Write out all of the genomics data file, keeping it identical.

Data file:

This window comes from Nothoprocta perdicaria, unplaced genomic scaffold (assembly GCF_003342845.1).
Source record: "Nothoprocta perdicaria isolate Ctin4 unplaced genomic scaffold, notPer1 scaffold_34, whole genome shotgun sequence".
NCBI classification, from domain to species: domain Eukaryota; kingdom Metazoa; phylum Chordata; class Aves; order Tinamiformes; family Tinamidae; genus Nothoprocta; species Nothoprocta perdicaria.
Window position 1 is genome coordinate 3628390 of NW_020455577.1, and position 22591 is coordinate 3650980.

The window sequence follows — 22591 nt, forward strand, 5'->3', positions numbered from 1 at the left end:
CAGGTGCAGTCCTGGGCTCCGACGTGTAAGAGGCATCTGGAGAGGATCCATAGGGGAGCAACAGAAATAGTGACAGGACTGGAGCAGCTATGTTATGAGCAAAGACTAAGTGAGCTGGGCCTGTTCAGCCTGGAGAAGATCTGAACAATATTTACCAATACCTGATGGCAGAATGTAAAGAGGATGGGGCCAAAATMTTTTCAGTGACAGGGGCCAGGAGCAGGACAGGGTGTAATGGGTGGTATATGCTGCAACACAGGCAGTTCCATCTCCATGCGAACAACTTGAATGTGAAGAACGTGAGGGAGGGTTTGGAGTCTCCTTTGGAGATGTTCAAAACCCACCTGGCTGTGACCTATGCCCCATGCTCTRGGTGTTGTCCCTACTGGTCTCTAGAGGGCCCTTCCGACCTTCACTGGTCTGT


This window comes from Nothoprocta perdicaria, unplaced genomic scaffold (assembly GCF_003342845.1).
Source record: "Nothoprocta perdicaria isolate Ctin4 unplaced genomic scaffold, notPer1 scaffold_34, whole genome shotgun sequence".
NCBI classification, from domain to species: domain Eukaryota; kingdom Metazoa; phylum Chordata; class Aves; order Tinamiformes; family Tinamidae; genus Nothoprocta; species Nothoprocta perdicaria.
Window position 1 is genome coordinate 3628390 of NW_020455577.1, and position 22591 is coordinate 3650980.

The window sequence follows — 22591 nt, forward strand, 5'->3', positions numbered from 1 at the left end:
CAGGTGCAGTCCTGGGCTCCGACGTGTAAGAGGCATCTGGAGAGGATCCATAGGGGAGCAACAGAAATAGTGACAGGACTGGAGCAGCTATGTTATGAGCAAAGACTAAGTGAGCTGGGCCTGTTCAGCCTGGAGAAGATCTGAACAATATTTACCAATACCTGATGGCAGAATGTAAAGAGGATGGGGCCAAAATMTTTTCAGTGACAGGGGCCAGGAGCAGGACAGGGTGTAATGGGTGGTATATGCTGCAACACAGGCAGTTCCATCTCCATGCGAACAACTTGAATGTGAAGAACGTGAGGGAGGGTTTGGAGTCTCCTTTGGAGATGTTCAAAACCCACCTGGCTGTGACCTATGCCCCATGCTCTRGGTGTTGTCCCTACTGGTCTCTAGAGGGCCCTTCCGACCTTCACTGGTCTGT